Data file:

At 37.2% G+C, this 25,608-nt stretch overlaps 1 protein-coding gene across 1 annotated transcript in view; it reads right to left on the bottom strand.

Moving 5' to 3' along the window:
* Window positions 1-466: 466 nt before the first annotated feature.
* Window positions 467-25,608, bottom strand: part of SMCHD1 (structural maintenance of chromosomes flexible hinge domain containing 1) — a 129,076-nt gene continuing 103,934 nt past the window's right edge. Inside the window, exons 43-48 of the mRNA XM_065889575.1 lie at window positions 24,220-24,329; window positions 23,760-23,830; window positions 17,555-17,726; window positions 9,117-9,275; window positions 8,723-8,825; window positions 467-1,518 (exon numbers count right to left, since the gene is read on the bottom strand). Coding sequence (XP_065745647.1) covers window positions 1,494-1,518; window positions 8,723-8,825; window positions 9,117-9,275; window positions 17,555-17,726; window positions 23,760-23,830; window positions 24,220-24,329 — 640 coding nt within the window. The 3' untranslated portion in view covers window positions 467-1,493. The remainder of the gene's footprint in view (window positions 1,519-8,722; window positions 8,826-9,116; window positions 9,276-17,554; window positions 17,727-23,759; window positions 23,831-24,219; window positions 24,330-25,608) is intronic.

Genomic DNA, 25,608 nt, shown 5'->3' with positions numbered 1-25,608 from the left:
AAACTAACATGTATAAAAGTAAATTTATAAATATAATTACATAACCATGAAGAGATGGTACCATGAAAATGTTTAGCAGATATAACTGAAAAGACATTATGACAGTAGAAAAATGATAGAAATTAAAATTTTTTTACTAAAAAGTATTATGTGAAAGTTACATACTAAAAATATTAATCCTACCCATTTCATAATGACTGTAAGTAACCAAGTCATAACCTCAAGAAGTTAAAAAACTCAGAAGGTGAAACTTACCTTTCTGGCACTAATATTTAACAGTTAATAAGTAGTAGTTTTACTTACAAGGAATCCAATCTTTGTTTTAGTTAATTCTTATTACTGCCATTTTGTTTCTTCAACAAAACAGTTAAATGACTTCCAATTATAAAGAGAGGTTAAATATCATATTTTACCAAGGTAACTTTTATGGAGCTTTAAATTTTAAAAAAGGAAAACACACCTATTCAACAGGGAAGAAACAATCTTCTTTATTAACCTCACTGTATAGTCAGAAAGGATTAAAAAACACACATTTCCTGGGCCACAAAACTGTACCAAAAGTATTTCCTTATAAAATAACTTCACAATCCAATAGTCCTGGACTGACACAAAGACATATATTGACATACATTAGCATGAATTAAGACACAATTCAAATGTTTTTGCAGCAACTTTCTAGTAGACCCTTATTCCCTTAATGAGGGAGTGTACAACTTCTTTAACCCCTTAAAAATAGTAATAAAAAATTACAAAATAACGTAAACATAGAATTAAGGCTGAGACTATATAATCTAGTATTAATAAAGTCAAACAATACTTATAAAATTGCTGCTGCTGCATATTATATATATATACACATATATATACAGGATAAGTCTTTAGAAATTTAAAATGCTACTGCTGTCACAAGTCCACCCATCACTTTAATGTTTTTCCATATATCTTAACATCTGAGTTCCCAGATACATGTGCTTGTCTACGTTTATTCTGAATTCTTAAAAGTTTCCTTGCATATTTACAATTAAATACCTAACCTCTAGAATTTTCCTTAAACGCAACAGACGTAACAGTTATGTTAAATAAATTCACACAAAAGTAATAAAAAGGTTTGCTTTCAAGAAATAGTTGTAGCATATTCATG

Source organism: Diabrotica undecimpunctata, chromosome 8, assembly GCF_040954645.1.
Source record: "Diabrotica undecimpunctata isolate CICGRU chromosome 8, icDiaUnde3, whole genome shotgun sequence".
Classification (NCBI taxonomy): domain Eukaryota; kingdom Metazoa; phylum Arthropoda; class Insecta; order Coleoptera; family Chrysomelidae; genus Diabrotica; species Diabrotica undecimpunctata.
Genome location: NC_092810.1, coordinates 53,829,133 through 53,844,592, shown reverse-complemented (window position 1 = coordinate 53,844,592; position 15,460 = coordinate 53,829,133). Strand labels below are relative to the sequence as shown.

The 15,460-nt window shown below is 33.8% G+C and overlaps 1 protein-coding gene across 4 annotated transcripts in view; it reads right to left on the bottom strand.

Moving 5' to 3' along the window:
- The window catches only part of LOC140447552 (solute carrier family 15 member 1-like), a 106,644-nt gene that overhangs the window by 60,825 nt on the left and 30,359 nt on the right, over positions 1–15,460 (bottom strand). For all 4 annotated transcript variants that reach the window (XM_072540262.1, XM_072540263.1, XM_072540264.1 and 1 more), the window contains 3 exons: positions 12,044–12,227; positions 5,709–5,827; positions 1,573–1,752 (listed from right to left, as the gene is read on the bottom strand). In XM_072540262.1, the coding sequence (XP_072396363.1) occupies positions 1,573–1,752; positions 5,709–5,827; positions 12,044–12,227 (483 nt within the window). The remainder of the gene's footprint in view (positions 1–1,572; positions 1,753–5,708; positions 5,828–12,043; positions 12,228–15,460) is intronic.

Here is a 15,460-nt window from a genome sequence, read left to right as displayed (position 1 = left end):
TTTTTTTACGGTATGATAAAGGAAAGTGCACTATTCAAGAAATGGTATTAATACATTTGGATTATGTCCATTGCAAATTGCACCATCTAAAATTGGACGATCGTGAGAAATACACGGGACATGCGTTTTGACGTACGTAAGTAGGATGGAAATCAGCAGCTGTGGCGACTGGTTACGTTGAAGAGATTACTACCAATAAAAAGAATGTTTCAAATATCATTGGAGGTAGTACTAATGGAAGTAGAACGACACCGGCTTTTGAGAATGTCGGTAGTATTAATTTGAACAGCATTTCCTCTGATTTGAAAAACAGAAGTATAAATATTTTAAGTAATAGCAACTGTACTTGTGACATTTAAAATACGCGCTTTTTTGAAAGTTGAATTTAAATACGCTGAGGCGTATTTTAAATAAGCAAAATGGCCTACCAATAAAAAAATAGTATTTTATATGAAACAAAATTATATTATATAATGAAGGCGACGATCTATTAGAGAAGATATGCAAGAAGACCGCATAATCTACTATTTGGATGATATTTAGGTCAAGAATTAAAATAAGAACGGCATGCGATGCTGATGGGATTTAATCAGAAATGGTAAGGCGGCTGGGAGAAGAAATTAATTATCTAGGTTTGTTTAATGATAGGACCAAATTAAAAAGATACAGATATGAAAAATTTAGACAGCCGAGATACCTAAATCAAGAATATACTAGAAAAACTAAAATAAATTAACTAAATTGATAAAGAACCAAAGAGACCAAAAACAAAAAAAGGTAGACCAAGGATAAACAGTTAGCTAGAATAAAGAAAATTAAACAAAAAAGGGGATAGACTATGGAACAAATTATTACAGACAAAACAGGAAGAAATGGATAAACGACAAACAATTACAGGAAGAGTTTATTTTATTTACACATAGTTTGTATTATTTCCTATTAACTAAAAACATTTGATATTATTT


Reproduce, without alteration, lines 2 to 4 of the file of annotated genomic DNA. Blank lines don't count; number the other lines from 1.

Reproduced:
Moving 5' to 3' along the window:
* Window positions 1-466: 466 nt before the first annotated feature.
* Window positions 467-25,608, bottom strand: part of SMCHD1 (structural maintenance of chromosomes flexible hinge domain containing 1) — a 129,076-nt gene continuing 103,934 nt past the window's right edge. Inside the window, exons 43-48 of the mRNA XM_065889575.1 lie at window positions 24,220-24,329; window positions 23,760-23,830; window positions 17,555-17,726; window positions 9,117-9,275; window positions 8,723-8,825; window positions 467-1,518 (exon numbers count right to left, since the gene is read on the bottom strand). Coding sequence (XP_065745647.1) covers window positions 1,494-1,518; window positions 8,723-8,825; window positions 9,117-9,275; window positions 17,555-17,726; window positions 23,760-23,830; window positions 24,220-24,329 — 640 coding nt within the window. The 3' untranslated portion in view covers window positions 467-1,493. The remainder of the gene's footprint in view (window positions 1,519-8,722; window positions 8,826-9,116; window positions 9,276-17,554; window positions 17,727-23,759; window positions 23,831-24,219; window positions 24,330-25,608) is intronic.